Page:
Nothing is sacred these days. In times of economic crisis, anything could go any way, at any time. Such is the case with Mandriva. By January 16, 2012 we could all see the end of a distribution that was just starting to make itself relevant again. After so many ups and downs, causing it to flounder in obscurity, Mandriva releases its latest Powerpack, which helped to make GNOME 3 a viable desktop for both businesses and home users. And then...a share holder issue reared its ugly head.
Mandriva began as Mandrakesoft and suffered through more ups and downs than most Linux distributions had to endure. In 2006, the company emerged from bankruptcy to become Mandriva and, for the most part, lived in the shadows of Ubuntu, Fedora, Red Hat, Linux Mint (and many other flavors of Linux). But when Powerpack 2011 hit the shelves it looked as if everything was going to finally turn back around for the French distribution. Mandriva finally had what looked like a major hit on their hands and, before Powerpack could gain any traction, the news of a possible shutdown seeped from under the doors of Mandriva.
What's going on?
It's fairly simple. In 2011 rumors began spreading that Mandriva was to be acquired by Linagora. But those rumors turned out to have no validity. That wasn't the end of the rumor mill. Only the next words to be whispered about, weren't so vapid. This time it was a regular contributor to the Mandriva community, Rapahël Jadot. On December 30, he spoke:
"Well, let's make it short: everything was fine, but there is a big problem: a minor shareholder (Linlux) refuses the capital injection required for Mandriva to continue, even though the Russian investor had offered to bear it alone. "Except turnaround Mandriva should cease activity Jan. 16…"
What this means exactly is this. Linlux SARL, a minority investor holding 42 percent of the shares, is blocking a move to raise new capital for Mandriva — even though the majority shareholder (Townarea Trading & Investment Ltd.) has approved the plans.
Why is this happening?
It seems accusations are pointing the finger of blame at Marc Goldberg, the lead at Linlux, who doesn't want to see his personal investments in Mandriva reduced. This is not Goldberg's first attempt at blocking investments. It could be his last. With the community driven fork, Mageia, alive and well, it would be a no-brainer for the current community of Mandriva developers to migrate, en masse, to greener (less drama-filled) pastures. But even with Mageia in development, the loss of Mandriva would (and should) be felt across the Linux-verse. Mandriva has done a lot for the development of Linux (and the most recent Powerpack should prove that). Beyond that, losing any Linux distribution at the hands of shareholders who seem hell-bent on destroying something with a storied past is beyond shame.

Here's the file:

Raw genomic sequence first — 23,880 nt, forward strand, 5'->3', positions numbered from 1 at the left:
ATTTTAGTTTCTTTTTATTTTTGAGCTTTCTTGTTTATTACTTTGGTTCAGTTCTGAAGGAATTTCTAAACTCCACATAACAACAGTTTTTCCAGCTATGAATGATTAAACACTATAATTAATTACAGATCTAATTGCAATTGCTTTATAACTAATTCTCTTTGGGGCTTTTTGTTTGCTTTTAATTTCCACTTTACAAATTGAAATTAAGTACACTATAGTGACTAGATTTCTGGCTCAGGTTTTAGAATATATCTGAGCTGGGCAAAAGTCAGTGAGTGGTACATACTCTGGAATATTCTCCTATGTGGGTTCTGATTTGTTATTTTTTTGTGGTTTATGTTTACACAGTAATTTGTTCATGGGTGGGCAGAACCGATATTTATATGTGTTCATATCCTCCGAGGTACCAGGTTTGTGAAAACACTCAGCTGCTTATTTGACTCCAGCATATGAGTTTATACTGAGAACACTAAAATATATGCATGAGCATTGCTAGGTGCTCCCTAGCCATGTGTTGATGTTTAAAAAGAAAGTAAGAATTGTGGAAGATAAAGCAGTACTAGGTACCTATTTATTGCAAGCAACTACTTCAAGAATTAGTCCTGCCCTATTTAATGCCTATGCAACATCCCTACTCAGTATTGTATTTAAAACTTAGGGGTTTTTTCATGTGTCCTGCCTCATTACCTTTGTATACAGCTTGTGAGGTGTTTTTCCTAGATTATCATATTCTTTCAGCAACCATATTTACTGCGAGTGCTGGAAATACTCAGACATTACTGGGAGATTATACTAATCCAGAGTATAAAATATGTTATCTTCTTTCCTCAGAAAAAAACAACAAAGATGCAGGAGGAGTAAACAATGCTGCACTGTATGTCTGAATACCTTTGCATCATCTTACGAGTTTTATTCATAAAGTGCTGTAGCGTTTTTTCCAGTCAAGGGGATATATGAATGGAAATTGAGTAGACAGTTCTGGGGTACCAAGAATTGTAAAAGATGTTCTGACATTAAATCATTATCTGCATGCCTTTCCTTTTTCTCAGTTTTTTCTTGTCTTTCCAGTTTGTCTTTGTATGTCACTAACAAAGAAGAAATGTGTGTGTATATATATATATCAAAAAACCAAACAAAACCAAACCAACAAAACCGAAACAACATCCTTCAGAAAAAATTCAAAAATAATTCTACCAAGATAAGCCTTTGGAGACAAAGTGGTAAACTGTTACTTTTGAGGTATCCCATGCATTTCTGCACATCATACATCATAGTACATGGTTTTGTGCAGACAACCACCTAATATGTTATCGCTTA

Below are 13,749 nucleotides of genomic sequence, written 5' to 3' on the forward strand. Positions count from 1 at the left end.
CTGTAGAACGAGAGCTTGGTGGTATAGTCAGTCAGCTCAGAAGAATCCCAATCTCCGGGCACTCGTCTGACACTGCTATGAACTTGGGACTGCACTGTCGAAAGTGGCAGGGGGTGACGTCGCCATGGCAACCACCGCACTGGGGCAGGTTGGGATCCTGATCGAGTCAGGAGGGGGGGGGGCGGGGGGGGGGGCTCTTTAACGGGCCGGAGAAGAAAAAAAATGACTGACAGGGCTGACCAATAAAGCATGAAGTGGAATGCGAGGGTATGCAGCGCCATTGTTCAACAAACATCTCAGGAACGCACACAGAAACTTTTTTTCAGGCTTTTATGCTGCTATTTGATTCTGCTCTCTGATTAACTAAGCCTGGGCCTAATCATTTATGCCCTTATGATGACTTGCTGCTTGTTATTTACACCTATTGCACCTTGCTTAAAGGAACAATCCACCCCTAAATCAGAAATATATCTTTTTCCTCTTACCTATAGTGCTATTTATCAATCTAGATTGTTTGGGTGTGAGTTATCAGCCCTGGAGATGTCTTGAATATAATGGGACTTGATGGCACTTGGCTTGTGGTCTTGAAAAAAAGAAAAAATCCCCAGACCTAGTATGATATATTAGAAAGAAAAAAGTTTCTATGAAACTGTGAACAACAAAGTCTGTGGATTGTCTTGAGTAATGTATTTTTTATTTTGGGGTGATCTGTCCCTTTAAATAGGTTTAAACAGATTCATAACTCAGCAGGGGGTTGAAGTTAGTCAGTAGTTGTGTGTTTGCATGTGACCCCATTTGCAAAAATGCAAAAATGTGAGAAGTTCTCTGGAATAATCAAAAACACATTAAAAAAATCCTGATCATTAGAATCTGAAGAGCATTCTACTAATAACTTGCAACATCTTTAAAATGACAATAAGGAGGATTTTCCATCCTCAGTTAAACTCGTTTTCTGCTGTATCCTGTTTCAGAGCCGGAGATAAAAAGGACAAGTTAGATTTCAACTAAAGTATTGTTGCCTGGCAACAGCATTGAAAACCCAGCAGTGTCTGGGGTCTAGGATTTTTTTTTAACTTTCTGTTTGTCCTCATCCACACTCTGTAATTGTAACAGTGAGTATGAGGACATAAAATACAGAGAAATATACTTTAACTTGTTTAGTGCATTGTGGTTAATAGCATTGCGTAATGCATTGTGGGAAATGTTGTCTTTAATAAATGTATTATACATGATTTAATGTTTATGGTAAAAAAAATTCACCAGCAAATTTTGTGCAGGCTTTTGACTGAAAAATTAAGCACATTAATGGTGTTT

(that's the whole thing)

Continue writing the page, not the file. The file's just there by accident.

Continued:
But what drags this down a darker path is how this reminds me of the changes the Linux community has gone through. I remember well meeting the small crew of Mandrakesoft at a Linux convention. They were exciting, fun, and ready to bust loose on the world a fantastic Linux distribution that would certainly change the way people look at Linux.
Now? That joy-filled group is no more and the distribution they were so proud of is on the brink of disappearing. I hope this doesn't come to fruition. But should Mandriva go the way of Caldera Open Linux (and many other distributions), I hope Mageia continues on where Mandriva Powerpack 2011 left off. As well, I hope all of those that have put so much time, effort, care, and concern into Mandriva find new paths that will bring them success.
As for the shareholder that has done nothing but attempt to bring down Mandriva at every turn? Well, I hope he never bothers to invest in another Linux company again.
The really sad thing about this is that I'm not sure the loss of Mandriva will really effect Linux as a whole. There was a time when this news would have been a serious blow to the Linux platform. Now? Not so much. Mandriva's turbulent past has caused this distribution to all but disappear from the Linux distribution map. I would like to say this would have lasting repercussions on the Linux landscape; but sadly enough, I don't think it will. As much as I enjoyed the latest release of Mandriva, I believe the loss of this distribution will hardly be felt...especially with the Mageia fork in full-blown development.
What do you think? If Mandriva gives up the ghost, would its loss affect you? Do you have fond memories of this turbulent Linux distribution? If so, share them with your fellow TechRepublic Linux fans.
Jack Wallen is an award-winning writer for TechRepublic and Linux.com. He’s an avid promoter of open source and the voice of The Android Expert. For more news about Jack Wallen, visit his website jackwallen.com.